And it’s a doozy:
Posts Tagged ‘EARLIER:’
Lots of ins, outs and what-have-yous in the fallout from Rupert Murdoch‘s surprise $5 billion bid to buy Dow Jones & Co. earlier this week.
News Corp., launching a two-pronged offensive, is planning to take its case for buying Dow Jones & Co. to the media company’s controlling shareholders, the Bancroft family, and directly to the newsroom of the Wall Street Journal.
Murdoch insists this isn’t about turning the Journal into the Post or “slashing-and-burning” the staff:
“We’re not coming in with a bunch of cost-cutters,” he said, but added: “I’m not saying it’s going to be a holiday camp for everybody.”
The staff, meanwhile, has been asked to show support for the Bancroft fam.
While just about everybody who has watched Fox News or picked up a Post has an opinion on the matter, perhaps none are more poetic than those of this media consultant guy, who weighs in — poetically — on Rupe’s pre-Grape Nuts thoughts:
“Rupert wakes up in the morning and thinks about how he can change the media world and where there are white spaces.”
The Economist asks a rhetorical question: Is Murdoch’s bid for Dow Jones just about vanity?
We ask one we hope isn’t: Would you want Rupert Murdoch as your boss?
Ballers, BET’s attempt at The Best Damn Sports Show Period, premieres tonight and features special guest John Amaechi. We’ve been on the edge of our seats for almost two weeks, and the amazing poster — Guy Torry‘s gonna have some kind of Napoleon complex — clinches it: We’ll be on our couch at 10:00PM tonight.
One of the more intriguing questions about tonight’s Larry King 50th anniversary party in New York has already been answered. Beleaguered radio host Don Imus, a longtime friend of King’s, was on the invitee list for tonight’s bash, but don’t expect to see him.
“He’s not coming,” our inside source says.
Here’s who is: Fox News chief Roger Ailes, Tom Brokaw, Donald Trump, Tina Brown and Ron Howard.
Planned co-hosting duties were to be done by King’s fellow CNNers Anderson Cooper, Wolf Blitzer, Soledad O’Brien and Paula Zahn, but they are all in Blacksburg covering the Virginia Tech shooting.
Good old Rosie O is up to her old tricks again, antagonizing nemesis Bill O’Reilly with a poem on her Web site that accuses him of being “big brother” Rupert Murdoch‘s lap dog.
Rosie writes that when she and View co-host Joy Behar mentioned an O’Reilly sex scandal on the air, they were told “that we couldn’t bring it up anymore / or else bill o / would “go after” all the hosts of the view.”
Rosie signs off by writing “we r awake.” Here at FBNY, we r confused.
“Bob can read a teleprompter better than he can read a newspaper.”
That was one of the quotes from yet another media event held in honor of Bob Woodruff. Over a breakfast of fresh seasonal fruit, poached egg and banana crepes (organized by Ladies’ Home Journal on the Upper West Side) 20 or so gathered to hear Bob, his doctors and his wife, Lee, speak of his recovery from injuries sustained in Iraq last January, his newfound advocacy for better healthcare for the wounded soldiers when they return home and the importance of family in the recovery process.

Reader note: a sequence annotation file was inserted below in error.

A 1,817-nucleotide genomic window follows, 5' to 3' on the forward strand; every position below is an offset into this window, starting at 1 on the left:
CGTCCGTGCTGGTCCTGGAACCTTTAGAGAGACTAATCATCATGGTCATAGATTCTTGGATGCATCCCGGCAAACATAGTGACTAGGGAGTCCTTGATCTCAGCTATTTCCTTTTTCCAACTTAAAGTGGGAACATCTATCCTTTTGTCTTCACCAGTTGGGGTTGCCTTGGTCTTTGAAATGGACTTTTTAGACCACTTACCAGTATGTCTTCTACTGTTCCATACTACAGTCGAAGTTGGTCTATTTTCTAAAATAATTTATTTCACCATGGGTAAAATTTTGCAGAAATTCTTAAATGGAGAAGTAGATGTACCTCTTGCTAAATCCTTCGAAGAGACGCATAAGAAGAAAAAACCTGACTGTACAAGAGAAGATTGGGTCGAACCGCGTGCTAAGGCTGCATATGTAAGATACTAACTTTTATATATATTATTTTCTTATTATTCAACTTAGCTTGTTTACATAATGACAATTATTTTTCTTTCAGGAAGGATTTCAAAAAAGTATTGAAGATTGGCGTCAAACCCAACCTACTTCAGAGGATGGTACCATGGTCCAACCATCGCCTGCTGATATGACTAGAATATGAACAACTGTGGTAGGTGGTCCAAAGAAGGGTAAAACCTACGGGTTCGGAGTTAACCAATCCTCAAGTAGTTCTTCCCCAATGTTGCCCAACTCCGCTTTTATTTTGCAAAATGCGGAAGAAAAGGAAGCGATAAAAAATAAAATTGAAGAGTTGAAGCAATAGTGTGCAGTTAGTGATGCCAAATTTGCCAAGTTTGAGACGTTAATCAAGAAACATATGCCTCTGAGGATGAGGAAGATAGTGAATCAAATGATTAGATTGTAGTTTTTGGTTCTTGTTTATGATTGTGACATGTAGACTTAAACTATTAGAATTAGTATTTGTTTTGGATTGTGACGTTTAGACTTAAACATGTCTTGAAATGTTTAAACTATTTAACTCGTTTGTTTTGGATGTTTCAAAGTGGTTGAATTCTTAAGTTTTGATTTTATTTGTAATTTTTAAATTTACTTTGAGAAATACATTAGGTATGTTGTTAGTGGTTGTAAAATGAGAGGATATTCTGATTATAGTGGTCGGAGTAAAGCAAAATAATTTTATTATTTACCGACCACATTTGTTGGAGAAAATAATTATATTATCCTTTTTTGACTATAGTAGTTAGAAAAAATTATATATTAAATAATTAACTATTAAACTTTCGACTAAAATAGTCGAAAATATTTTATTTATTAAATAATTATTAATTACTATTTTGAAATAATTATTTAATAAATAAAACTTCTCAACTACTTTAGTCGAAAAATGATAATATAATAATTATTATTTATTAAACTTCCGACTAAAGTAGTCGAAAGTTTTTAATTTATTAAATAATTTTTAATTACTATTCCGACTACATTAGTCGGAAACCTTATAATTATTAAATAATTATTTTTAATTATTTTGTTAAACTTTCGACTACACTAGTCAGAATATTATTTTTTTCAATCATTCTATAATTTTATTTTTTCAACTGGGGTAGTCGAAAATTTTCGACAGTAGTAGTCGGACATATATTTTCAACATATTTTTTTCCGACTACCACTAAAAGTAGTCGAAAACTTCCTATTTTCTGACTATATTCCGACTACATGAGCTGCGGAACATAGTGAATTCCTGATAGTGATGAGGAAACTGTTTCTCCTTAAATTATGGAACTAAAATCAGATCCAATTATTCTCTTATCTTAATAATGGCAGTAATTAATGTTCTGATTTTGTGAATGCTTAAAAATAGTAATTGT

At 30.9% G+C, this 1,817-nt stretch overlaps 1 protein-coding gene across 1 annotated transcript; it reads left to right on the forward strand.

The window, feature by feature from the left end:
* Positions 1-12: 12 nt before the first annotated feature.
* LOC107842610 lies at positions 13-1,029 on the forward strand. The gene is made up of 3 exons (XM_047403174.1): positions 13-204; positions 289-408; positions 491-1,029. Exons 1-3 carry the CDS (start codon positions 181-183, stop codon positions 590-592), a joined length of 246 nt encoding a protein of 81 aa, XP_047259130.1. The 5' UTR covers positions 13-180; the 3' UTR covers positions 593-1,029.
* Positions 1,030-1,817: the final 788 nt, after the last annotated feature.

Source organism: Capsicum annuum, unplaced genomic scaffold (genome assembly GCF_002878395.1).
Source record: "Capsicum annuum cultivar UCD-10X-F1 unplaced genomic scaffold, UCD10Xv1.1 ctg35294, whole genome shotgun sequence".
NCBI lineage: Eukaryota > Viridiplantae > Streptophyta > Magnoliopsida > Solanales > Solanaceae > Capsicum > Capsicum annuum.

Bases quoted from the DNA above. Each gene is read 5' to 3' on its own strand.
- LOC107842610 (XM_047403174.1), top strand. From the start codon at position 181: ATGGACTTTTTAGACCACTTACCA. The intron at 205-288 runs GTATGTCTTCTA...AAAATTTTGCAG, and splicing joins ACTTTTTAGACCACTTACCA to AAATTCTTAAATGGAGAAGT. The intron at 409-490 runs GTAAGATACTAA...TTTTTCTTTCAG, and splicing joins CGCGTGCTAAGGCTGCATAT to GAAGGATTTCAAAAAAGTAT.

Another NYC-centric media debate, courtesy of CNN’s Reliable Sources:
HOWARD KURTZ: Michael Goodwin, you wrote, “Voters will never give the White House to a man who has caused such pain to his children.” Did you feel uncomfortable writing about this and getting into [Rudy] Giuliani‘s private life?
GOODWIN: No. I mean, I think that’s the theory about why this could matter to some people. I don’t personally share that feeling. I do think though that it is fair game for voters to know pretty much everything about a presidential candidate, and particularly in this case. As you cited, Andrew Giuliani is 21. So although I had some qualms about writing about the story, because it is kind of an icky story, I think ultimately the voters do have a right to know this. And I think it’s got to be something that voters everywhere will kind of put in the hopper and weigh it with other things and decide, you know, how to vote.
KURTZ: Adam Nagourney, this was not your story in “The New York Times,” but, you know, kids have problems with parents and stepparents all the time. So, why is this worthy of media scrutiny?
NAGOURNEY: I have to echo Michael on this. I think that when it comes to someone who is running for president, pretty much everything is fair game. I don’t mean invasion of privacy, but I think that for newspapers to do their jobs correctly, you want to tell voters, prospective voters, everything you can about these men or women who want to be president, and that includes details of their family life. You know, again, Andrew is 21, and as far as I know, he spoke to the paper totally voluntarily. I think this is a very appropriate story, and it’s just one of many things that I think voters should know about in trying to assess whether or not they want to vote for Rudy Giuliani to be president.
Via Revolving Door:
Cleo Glyde has been named style director at Marie Claire. She had formerly been with Vogue Australia and most recently was a panelist on the Australian show Beauty and the Beast. (release)
Glyde was also formerly a couture model in the early 1990s for, oh, Yves Saint Laurent, Versace, Karl Lagerfeld, Vivienne Westwood, Dior, GianFranco Ferre, Comme des Garcon, Yohji Yamamoto, Armani and Christian Lacroix, to name a few. She later went on to become one of New York City’s top DJs — New York mag even voted her regular party night “Best of the Year.”